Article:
PRWeek UK Awards: Creativity shines in darkest of times

Well, that was fun, wasn't it?

PRWeek UK Awards: Creativity shines in darkest of times

To everyone who ate, drank, gossiped, networked, laughed and danced the evening away at the JW Marriott Grosvenor House last night for the epic return of the PRWeek UK Awards – thank you. We hope you had a superb time.

As our heads clear today (let's give it a few hours), we can reflect on the astounding achievements of UK PR – celebrated across all the categories – during one of the industry's most challenging periods ever. In particular, how PR's creative prowess evolved and adapted so well to emerging trends.

Timings this year meant entries dated from the period of the first lockdown to not long before the lifting of most COVID-19 restrictions – in England, at least.

As we know, the early weeks of lockdown saw 'traditional' creative stunts and executions largely put on hold as focus switched to how companies could help in the crisis.

But creativity seeped back fairly quickly, even among campaigns that coincided with tough restrictions.

Take Taylor Herring's COVID-19 work for easyJet, in which kids were given superhero-inspired face masks for travelling. As air travel wound down, cabin crew in flight attire delivered in-flight snacks to people missing the experience. More seriously, furloughed crew were trained to administer coronavirus vaccines, and easyJet even offered help with home-schooling.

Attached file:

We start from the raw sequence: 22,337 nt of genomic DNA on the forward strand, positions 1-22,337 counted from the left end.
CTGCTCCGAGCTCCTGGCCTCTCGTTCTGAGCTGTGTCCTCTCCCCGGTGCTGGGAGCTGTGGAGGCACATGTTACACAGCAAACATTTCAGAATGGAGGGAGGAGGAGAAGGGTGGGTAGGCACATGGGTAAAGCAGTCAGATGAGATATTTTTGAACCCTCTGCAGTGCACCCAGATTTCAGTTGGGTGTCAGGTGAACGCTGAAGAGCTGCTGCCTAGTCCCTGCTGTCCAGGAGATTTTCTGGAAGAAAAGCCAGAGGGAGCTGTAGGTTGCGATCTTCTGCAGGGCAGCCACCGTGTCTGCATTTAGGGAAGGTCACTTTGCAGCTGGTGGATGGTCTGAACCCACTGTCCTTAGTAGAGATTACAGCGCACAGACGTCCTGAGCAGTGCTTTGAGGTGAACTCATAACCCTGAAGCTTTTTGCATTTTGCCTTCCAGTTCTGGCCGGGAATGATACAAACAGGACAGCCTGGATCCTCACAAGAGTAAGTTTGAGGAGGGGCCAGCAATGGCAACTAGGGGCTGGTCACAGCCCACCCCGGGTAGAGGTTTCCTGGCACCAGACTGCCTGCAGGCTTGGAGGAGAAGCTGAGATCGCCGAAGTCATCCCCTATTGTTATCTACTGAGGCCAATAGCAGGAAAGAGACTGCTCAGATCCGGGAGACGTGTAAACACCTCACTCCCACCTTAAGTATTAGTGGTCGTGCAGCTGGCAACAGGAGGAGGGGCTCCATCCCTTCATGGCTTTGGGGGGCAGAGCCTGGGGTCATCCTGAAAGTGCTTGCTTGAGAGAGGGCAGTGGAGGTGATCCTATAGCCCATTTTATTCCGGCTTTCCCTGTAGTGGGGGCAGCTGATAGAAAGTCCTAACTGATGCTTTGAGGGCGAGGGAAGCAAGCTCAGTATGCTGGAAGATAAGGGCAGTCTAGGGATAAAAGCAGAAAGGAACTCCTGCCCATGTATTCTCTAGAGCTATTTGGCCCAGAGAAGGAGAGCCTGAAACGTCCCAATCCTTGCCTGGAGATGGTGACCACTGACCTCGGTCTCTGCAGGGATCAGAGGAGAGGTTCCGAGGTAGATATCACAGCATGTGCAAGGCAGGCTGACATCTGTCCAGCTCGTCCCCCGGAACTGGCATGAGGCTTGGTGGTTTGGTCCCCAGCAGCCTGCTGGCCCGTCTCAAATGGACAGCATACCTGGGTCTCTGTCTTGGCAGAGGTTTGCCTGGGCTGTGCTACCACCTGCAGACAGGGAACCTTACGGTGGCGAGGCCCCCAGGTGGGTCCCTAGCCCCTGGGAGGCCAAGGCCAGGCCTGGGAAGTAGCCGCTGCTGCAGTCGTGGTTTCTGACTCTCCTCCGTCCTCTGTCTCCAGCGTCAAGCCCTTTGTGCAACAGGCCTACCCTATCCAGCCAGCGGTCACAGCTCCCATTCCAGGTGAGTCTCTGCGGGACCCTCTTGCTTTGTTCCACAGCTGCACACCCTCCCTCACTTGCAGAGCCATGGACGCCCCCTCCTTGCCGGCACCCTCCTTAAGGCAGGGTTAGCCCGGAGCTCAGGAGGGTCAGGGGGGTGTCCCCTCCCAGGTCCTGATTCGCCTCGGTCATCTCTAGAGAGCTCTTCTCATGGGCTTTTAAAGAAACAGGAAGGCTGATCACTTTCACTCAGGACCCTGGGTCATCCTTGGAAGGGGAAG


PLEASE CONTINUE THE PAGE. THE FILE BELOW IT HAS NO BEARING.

It's the mix of creative ideas with genuine offers to help society, relating directly to the brands, that elevated some of the best campaigns over the period.

PR's increasingly mature approach to influencer and celebrity tie-ins was also on display. Whether the collaborators were household names or micro-influencers with cult followings, the best campaigns were laser-focused on their target audiences and on outcomes.

Examples include Headland's work with 100 British TikTok creators to shift some people’s perceptions of the platform; Lenovo's activity, with 3 Monkeys Zeno, to find 10 fearless women breaking gender norms; and Golin's work with Cadbury, starring the late Captain Sir Thomas Moore, which addressed loneliness among older people.

Some of the best campaigns were pure fun, too. Frank's work to make Weetabix topped with baked beans a viral hit deserves a doffing of the cap.

Meanwhile, PR teams showed their skills at using creative thinking to make serious points. The Romans' campaign for Lloyd’s Register, for example, with its creative twists on classic paintings to emphasise maritime pollution; or Taylor Herring's 'Scam Sonnets' for Santander, which used poetry to shine the light on fraud. Kudos also to W's Grenfell FC campaign, in which branded football shirts were sold to raise money for a hugely worthwhile cause.

This brings us to the biggest winner of the night. Engine MHP + Mischief's #LongLiveThePrince – which added murdered Queens Park Rangers Under-16s player Kiyan Prince to the full QPR squad in the video game FIFA 21 – was a comms masterstroke. It generated about 1,000 pieces of coverage and sent donations to the Kiyan Prince Foundation soaring.

Results like that should make us all proud to raise a glass to this wonderful industry. See you next year.

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